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Minivans - Domestic or Foreign

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  • tamu2002tamu2002 Posts: 758
    I'm sure the MPV is a capable van, but a little small for us. For those who don't know, it's the 1st van with the fold flat seat. ...I'm correct jipster, aren't I?
  • hansiennahansienna Posts: 2,312
    Original Odyssey? or the 1999 larger GC sized Odyssey? The MPV was a small SUV for many years and Mazda changed to having the MPV become a small minivan just before the SUV became the "in" vehicle. :cry:
    I have driven a KIA Sedona and was impressed with the smooth ride and low price. However, it lacks many nice features of the DC minivans that I could not do without after buying my used 2002 T&C last summer after comparing one son's 2001 Ody EX purchased new and another son's used 2002 GC Sport he got as a used vehicle. Separately controlled temperature for driver and front passenger is THE BEST idea for comfort since heaters and air conditioners were invented .
    DC introduced this luxury feature for the masses at a reasonable price about 10 years ago when it could be an option in virtually all but the very cheapest DC minivan. ;) Toyota finally offered it in the 2004 Sienna XLE and Honda put it in all but the cheapest Odyssey EX for the 2005 model year. KIA is reported to have the feature in ALL 2006 Sedonas. Meanwhile: Nissan, Mazda, Ford continue to be asleep and ignore the comfort of their minivan buyers. :sick:
  • daedae Posts: 143
    Honda put it in all but the cheapest Odyssey EX for the 2005 model year

    Incorrect. EX has it - LX does not.

    I have it always set on "sync". I doubt I will ever use such a feature.
  • dennisctcdennisctc Posts: 1,168
    Separately controlled temperature for driver and front passenger is THE BEST idea for comfort since heaters and air conditioners were invented .

    But the greatest feature is a power hatch!!!!! I love it I love it I love it!!!! Have I mentioned how much I love my power hatch??? I LOVE IT!!! Also like how it beeeps when opening to warn people!!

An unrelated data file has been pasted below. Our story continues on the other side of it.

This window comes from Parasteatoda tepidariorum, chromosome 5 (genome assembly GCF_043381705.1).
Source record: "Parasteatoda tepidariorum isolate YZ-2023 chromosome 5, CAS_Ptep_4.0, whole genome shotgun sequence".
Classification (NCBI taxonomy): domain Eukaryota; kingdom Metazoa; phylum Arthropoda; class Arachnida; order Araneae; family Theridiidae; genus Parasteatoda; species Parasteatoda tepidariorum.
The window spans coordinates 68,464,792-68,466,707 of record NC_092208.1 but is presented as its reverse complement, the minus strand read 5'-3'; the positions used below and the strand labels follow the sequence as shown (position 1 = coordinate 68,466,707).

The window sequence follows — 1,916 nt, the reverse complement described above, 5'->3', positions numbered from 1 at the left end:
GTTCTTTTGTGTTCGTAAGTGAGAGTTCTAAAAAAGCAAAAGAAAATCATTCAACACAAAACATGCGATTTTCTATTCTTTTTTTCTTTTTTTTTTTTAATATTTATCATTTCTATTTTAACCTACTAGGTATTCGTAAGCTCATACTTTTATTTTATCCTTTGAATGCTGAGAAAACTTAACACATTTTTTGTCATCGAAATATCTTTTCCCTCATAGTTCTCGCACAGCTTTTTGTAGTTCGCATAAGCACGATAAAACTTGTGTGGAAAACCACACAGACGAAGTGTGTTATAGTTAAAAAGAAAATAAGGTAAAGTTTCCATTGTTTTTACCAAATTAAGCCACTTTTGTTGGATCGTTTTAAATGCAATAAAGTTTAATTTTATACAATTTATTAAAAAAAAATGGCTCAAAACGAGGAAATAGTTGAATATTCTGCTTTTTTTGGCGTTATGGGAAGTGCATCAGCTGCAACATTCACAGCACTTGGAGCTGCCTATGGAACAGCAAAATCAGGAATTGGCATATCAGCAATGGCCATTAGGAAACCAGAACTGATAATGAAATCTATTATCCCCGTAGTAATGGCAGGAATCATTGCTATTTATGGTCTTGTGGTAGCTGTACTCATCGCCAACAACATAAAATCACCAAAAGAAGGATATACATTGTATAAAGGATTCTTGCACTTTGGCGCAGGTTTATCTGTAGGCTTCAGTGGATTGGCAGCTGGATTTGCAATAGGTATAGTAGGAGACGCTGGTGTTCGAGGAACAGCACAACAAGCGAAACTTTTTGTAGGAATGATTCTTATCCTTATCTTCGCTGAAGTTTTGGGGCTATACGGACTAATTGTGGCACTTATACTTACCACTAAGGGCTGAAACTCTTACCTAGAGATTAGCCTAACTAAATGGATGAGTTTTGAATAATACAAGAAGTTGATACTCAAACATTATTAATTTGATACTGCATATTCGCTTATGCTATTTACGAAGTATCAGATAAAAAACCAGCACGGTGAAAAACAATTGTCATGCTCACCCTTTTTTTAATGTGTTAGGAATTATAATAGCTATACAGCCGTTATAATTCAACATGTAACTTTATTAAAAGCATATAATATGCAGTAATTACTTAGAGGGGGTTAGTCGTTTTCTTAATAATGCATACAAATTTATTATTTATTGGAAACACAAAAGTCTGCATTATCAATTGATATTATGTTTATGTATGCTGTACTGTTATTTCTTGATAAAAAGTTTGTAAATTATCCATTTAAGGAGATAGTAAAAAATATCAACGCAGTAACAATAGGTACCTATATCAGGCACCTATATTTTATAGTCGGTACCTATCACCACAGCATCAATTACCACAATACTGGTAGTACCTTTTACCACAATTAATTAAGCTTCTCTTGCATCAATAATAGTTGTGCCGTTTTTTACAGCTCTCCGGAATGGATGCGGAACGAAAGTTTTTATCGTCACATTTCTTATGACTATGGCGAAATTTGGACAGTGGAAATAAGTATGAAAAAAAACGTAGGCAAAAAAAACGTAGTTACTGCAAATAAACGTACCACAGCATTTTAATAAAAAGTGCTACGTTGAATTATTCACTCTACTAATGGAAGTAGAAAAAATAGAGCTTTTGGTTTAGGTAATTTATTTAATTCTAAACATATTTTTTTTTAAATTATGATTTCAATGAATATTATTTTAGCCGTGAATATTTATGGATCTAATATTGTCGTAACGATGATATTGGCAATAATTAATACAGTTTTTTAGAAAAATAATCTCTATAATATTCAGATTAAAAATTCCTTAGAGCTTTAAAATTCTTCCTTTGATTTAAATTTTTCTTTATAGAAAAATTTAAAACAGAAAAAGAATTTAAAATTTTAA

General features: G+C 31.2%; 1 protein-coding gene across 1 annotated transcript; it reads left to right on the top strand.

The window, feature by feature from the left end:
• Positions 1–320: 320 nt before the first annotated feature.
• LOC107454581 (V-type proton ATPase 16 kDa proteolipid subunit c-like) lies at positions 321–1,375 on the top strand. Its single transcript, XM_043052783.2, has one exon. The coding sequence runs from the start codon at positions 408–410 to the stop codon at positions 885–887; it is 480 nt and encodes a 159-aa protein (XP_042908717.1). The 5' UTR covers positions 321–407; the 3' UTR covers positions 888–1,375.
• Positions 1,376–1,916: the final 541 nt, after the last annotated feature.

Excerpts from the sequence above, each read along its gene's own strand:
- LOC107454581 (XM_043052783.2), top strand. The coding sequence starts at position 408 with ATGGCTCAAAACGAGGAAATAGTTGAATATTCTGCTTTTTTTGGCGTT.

• jipsterjipster Posts: 5,345
    "I'm correct jipster, aren't I?"

    Sounds good to me. I have read where it was...and also where it wasn't.
    I do believe they were the first to offer the power middle windows as well as the sliding second row captains chair that can form a bench seat. We could use the split folding rear seat on our upcoming trip, as the mother in law is going with our family of 4. But other than that and the side curtain airbags(not available) we got everything we wanted.
  • dennisctcdennisctc Posts: 1,168
    Sounds good to me. I have read where it was...and also where it wasn't.
    I do believe they were the first to offer the power middle windows as well as the sliding second row captains chair that can form a bench seat. We could use the split folding rear seat on our upcoming trip, as the mother in law is going with our family of 4. But other than that and the side curtain airbags(not available) we got everything we wanted


    I'm wondering when Ford will tell Mazda "Hey, we have this great Minivan platform, you should dump the smaller MPV and let us make a clone of Freestar for you". Instead of doing the smart thing and letting Mazda make Ford a real minivan!!!! MPVs are great, just too small and not enough power for my family/camping needs.
  • charlotte7charlotte7 Posts: 144
    I'm looking at getting a new car at the end of this year or thereabouts, and will probably end up with a minivan. (I'm also interested in the Mazda5, but worry about it being underpowered, aside from being ugly, and the Chevy HHR, which may be too small and also underpowered for my needs). I'm a librarian, which means I'm poor! :) I absolutely cannot afford a $30K minivan.

    So, I'm looking for a van in the $16-18K range. From what I can gather, this puts me in the market for a Mazda MPV (which I quite like) or possibly a Kia Sedona (I worry about Kia quality, though.) Anything else? I'd be fine with something used, too, though it seems like the Honda and Toyotas that would be used and in that price range would be significantly older vans. I'd like to stick with '04 and later, if I can.

    I don't have kids, so all that's going in this van is an 80 lb German Shepherd and some road bikes--we're cyclists on the weekends. I really, really like the fold-flat third row seat on the MPV for this reason and the split bench seat.

    I suffered through an anemic 4-cylinder Subaru Outback for about a year, and while I realize I'm not going to get major acceleration in a minivan, a healthy 6 cylinder is a must. My last car before the Outback was a Z-28, and I miss it. ;)
  • jipsterjipster Posts: 5,345
    " I'm wondering when Ford will tell Mazda..."

    I hope that day never comes. Some people like the Freestar.But, I would never buy a minivan made by Ford...no matter what label they put it under. Now, a Ford minivan that is made by Mazda would have some possibilities.

    The Ford Duratec 3.0 200hp in the MPV is a very good reliable engine, with all the power we need..but could be a little smoother with better low end torque.